Plants and Animals
Utricularia subulata Bladderwort
Tiny, obscure plant with a delicate, thread-like aerial stem bearing small, pale, closed flowers only 1-2 mm in size; a single bract below the base of each flower attaches at its center (peltate); bladders are borne from underground stems in its wetland habitats.
Status and Rank
US Status: No Status/Not Listed
State Status: T - Threatened (legally protected)
Global Rank: G5 - Secure
State Rank: S1 - Critically imperiled
|County||Number of Occurrences||Year Last Observed|
Information is summarized from MNFI's database of rare species and community occurrences. Data may not reflect true distribution since much of the state has not been thoroughly surveyed.
Zigzag bladderwort occurs in damp sand at the margins of interdunal wetlands.
Natural Community Types
For each species, lists of natural communities were derived from review of the nearly 6,500 element occurrences in the MNFI database, in addition to herbarium label data for some taxa. In most cases, at least one specimen record exists for each listed natural community. For certain taxa, especially poorly collected or extirpated species of prairie and savanna habitats, natural community lists were derived from inferences from collection sites and habitat preferences in immediately adjacent states (particularly Indiana and Illinois). Natural communities are not listed for those species documented only from altered or ruderal habitats in Michigan, especially for taxa that occur in a variety of habitats outside of the state.
Natural communities are not listed in order of frequency of occurrence, but are rather derived from the full set of natural communities, organized by Ecological Group. In many cases, the general habitat descriptions should provide greater clarity and direction to the surveyor. In future versions of the Rare Species Explorer, we hope to incorporate natural community fidelity ranks for each taxon.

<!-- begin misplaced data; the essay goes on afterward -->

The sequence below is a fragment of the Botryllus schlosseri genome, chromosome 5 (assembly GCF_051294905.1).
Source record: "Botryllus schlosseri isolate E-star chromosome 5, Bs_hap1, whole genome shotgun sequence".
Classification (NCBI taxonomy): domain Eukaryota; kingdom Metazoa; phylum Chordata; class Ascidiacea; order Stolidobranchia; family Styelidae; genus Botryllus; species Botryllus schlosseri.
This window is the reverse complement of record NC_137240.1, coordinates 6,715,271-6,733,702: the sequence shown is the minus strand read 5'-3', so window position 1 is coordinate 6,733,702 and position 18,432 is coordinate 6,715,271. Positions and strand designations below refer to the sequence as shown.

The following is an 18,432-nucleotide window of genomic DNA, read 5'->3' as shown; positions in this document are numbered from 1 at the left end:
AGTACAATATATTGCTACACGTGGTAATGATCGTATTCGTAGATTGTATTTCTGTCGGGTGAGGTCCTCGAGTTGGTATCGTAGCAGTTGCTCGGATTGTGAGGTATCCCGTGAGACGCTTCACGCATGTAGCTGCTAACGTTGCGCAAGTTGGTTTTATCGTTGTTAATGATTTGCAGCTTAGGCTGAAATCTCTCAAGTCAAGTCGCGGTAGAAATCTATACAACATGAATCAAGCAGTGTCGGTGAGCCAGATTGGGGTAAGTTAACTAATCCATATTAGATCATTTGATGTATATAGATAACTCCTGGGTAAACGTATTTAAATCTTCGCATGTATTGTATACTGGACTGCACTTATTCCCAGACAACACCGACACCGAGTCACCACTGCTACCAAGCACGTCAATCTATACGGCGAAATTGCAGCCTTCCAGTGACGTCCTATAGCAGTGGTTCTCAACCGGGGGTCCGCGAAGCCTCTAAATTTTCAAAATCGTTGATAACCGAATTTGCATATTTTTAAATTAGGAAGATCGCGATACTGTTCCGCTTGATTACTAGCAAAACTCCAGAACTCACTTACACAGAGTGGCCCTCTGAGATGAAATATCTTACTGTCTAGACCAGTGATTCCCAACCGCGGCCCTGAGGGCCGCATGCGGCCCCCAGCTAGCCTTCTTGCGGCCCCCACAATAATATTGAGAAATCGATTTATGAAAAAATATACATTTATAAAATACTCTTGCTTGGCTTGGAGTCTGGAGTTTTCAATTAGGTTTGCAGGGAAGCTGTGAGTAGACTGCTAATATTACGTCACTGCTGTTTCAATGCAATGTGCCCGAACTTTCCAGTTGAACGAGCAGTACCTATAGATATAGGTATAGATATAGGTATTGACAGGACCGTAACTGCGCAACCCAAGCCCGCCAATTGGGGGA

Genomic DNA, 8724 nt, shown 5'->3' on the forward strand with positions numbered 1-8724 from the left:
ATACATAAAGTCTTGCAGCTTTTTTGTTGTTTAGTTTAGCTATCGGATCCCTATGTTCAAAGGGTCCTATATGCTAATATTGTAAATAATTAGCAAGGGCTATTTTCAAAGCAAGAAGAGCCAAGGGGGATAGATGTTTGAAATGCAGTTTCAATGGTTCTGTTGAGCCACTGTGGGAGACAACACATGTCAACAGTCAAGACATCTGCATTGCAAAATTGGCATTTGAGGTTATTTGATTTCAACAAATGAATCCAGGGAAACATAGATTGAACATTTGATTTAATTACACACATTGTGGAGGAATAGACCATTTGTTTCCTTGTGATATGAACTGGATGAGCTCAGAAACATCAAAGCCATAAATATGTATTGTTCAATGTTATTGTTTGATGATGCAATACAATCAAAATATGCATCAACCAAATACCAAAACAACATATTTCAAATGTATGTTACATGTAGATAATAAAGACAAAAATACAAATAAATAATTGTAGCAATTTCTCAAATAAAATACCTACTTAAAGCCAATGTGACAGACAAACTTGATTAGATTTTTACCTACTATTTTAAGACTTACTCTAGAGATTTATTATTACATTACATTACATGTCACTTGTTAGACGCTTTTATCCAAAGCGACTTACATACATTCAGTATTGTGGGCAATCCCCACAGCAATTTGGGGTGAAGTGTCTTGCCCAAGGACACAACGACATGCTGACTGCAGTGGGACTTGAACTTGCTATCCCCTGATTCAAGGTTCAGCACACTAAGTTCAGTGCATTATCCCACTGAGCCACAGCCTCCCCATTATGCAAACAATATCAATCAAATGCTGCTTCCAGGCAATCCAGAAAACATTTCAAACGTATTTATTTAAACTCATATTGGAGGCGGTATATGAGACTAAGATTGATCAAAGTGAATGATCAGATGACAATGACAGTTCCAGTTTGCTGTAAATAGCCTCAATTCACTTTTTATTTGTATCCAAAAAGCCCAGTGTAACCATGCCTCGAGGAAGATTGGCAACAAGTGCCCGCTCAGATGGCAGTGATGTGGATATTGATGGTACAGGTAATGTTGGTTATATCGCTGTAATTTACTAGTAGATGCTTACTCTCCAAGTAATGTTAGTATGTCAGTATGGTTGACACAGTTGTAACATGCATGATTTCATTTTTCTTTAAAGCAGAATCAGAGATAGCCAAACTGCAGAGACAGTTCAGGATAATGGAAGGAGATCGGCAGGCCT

Twig-rush, spike-rush, beak-rush, sweet gale, shrubby cinquefoil, Kalm's St John's-wort, bluejoint grass, small fringed gentian, bog lobelia, Ohio goldenrod, false asphodel, horned bladderwort, three-square, panic grass, arrowhead, strict sedge, rush, and silverweed.
This species primarily requires the maintenance of hydrology and protection from ORVs and excessive foot traffic.
Random meander search covers areas that appear likely to have rare taxa, based on habitat and the judgment of the investigator.
Survey Period: From first week of August to fourth week of September
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- Godfrey, R.K. and Wooten. 1981. Aquatic and Wetland Plants of Southeastern United States. Dicotyledons. University of Georgia Press, Athens. 712pp.
- Gray, A. 1950. Gray's Manual of Botany; eighth ed. Van Nostrand Reinghold, New York. 1632pp.
- Holmgren, N.H. 1998. Illustrated Companion to Gleason and Cronquist's Manual. Illustrations of the vascular plants of Northeastern United States and adjacent Canada. New York Botanical Garden, Bronx. 937pp.
- Swink, F. and G. Wilhelm. 1994. Plants of the Chicago Region, 4th ed. Indiana Academy of Science, Indianapolis. 921pp.
- Voss, E.G. 1996. Michigan Flora. Part III. Dicots (Pyrolaceae-Compositae). Bulletin of the Cranbrook Institute of Science and University of Michigan Herbarium. 622pp.